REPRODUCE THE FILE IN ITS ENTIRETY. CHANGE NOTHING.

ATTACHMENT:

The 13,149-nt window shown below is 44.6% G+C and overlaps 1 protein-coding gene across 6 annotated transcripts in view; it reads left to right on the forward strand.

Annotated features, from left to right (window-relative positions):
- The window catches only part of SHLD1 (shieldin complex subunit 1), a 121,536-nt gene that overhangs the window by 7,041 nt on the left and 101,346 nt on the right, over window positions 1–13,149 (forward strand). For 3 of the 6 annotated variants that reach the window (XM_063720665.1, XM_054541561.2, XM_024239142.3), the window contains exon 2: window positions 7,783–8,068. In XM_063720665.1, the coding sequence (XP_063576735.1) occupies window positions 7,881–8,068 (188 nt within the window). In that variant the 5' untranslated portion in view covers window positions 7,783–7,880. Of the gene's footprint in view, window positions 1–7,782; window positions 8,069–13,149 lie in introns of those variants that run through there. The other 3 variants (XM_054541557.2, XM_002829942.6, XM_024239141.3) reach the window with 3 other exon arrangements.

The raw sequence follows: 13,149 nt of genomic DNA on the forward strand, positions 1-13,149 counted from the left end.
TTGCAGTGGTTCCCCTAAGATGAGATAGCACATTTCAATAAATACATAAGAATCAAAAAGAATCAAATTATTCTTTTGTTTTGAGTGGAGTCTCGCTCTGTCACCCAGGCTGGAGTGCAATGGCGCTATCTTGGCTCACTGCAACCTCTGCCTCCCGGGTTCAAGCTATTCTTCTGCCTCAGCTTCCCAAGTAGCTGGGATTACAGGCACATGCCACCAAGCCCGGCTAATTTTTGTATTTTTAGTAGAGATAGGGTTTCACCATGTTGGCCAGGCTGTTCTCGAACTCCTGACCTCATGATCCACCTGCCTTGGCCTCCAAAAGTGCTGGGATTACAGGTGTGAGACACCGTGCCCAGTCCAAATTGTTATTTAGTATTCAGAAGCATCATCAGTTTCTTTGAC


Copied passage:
The 13,149-nt window shown below is 44.6% G+C and overlaps 1 protein-coding gene across 6 annotated transcripts in view; it reads left to right on the forward strand.

Annotated features, from left to right (window-relative positions):
- The window catches only part of SHLD1 (shieldin complex subunit 1), a 121,536-nt gene that overhangs the window by 7,041 nt on the left and 101,346 nt on the right, over window positions 1–13,149 (forward strand). For 3 of the 6 annotated variants that reach the window (XM_063720665.1, XM_054541561.2, XM_024239142.3), the window contains exon 2: window positions 7,783–8,068. In XM_063720665.1, the coding sequence (XP_063576735.1) occupies window positions 7,881–8,068 (188 nt within the window). In that variant the 5' untranslated portion in view covers window positions 7,783–7,880. Of the gene's footprint in view, window positions 1–7,782; window positions 8,069–13,149 lie in introns of those variants that run through there. The other 3 variants (XM_054541557.2, XM_002829942.6, XM_024239141.3) reach the window with 3 other exon arrangements.

The raw sequence follows: 13,149 nt of genomic DNA on the forward strand, positions 1-13,149 counted from the left end.
TTGCAGTGGTTCCCCTAAGATGAGATAGCACATTTCAATAAATACATAAGAATCAAAAAGAATCAAATTATTCTTTTGTTTTGAGTGGAGTCTCGCTCTGTCACCCAGGCTGGAGTGCAATGGCGCTATCTTGGCTCACTGCAACCTCTGCCTCCCGGGTTCAAGCTATTCTTCTGCCTCAGCTTCCCAAGTAGCTGGGATTACAGGCACATGCCACCAAGCCCGGCTAATTTTTGTATTTTTAGTAGAGATAGGGTTTCACCATGTTGGCCAGGCTGTTCTCGAACTCCTGACCTCATGATCCACCTGCCTTGGCCTCCAAAAGTGCTGGGATTACAGGTGTGAGACACCGTGCCCAGTCCAAATTGTTATTTAGTATTCAGAAGCATCATCAGTTTCTTTGAC